TOKYO – “When Marnie Was There,” directed by Hiromasa Yonebayashi has been set as the first feature to emerge from Japan’s powerhouse animation studio Studio Ghibli in the new post Hayao Miyazaki era.
Details of the film were unveiled by distributor Toho on Thursday.
Miyazaki, who co-founded the studio and has been responsible for most of its hit movies, announced his retirement in September.
“Marnie” is an adaptation of a children’s book by British author Joan G. Robinson and is scheduled for release in summer 2014.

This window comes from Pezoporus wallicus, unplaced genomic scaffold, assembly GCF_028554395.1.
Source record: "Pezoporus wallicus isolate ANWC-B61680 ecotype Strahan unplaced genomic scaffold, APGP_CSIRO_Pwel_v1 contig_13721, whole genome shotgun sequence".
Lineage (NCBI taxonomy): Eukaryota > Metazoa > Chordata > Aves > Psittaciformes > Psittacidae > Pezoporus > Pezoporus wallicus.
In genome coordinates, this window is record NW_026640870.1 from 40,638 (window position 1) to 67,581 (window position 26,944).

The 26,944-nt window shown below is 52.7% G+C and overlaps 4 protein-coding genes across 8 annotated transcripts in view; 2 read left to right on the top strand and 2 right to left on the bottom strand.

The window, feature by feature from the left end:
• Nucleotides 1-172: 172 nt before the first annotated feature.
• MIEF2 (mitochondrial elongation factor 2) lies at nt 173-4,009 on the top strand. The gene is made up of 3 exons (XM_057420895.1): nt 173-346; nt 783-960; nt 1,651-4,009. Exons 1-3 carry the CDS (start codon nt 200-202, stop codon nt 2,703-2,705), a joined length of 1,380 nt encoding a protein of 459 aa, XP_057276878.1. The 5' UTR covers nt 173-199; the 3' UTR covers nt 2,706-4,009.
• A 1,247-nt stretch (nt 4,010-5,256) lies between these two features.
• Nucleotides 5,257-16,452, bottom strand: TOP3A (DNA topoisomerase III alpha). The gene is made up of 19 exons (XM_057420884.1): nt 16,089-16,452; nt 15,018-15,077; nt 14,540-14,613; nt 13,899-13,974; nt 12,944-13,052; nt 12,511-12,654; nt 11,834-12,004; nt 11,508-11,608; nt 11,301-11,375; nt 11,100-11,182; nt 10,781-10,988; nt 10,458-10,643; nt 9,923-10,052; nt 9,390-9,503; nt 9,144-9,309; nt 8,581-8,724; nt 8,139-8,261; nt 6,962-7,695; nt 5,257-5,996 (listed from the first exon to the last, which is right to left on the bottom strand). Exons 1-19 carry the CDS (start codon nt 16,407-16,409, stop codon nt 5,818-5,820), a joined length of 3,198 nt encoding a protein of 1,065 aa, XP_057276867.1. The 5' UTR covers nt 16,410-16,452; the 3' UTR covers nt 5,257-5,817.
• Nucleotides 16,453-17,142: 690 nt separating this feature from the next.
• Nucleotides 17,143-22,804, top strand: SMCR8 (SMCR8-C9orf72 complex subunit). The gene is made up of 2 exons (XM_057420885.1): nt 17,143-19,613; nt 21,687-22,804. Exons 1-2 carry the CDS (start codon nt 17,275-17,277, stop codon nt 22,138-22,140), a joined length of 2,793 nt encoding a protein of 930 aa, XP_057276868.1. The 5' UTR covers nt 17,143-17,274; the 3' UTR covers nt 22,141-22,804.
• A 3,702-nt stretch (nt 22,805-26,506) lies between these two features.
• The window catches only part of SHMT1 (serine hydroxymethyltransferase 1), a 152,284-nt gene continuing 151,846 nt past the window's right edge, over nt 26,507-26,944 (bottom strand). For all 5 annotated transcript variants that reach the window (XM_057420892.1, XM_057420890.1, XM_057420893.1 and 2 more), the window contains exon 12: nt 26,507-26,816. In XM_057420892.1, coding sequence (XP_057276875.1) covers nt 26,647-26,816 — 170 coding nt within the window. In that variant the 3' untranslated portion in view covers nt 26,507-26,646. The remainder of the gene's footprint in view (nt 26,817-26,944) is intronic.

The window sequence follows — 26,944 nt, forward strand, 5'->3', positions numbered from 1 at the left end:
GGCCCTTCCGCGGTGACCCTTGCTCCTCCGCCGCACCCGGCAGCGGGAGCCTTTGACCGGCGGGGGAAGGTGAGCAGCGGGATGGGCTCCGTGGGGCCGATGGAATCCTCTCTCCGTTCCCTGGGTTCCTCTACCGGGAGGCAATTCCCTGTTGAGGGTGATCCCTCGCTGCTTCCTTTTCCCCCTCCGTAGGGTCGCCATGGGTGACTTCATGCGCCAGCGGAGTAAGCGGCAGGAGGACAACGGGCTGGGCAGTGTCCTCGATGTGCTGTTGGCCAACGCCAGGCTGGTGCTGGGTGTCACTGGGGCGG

Yonebayashi previously directed 2010 hit “The Secret World of Arrietty” which grossed $89 million and is Ghibli’s top non-Miyazaki title.
Miyazaki will not serve as scriptwriter or supervisor on the film, in contrast to “Arrietty” and other previous Ghibli pics that benefitted from his name on the credits in non-directing capacities.
Instead, Keiko Niwa, who was co-scripter with Miyazaki on “Arrietty,” and Masashi Ando, who was a character designer on Miyazaki’s “Princess Mononoke” and “Spirited Away,” share scriptwriting duties with Yonebayashi. Takatsugu Muramatsu is composing the score.
Miyazaki’s last feature animation, “The Wind Rises,” has earned $120 million in Japan since its July bow, while accumulating various honors, including a Golden Globes nomination for Best Foreign Language Film.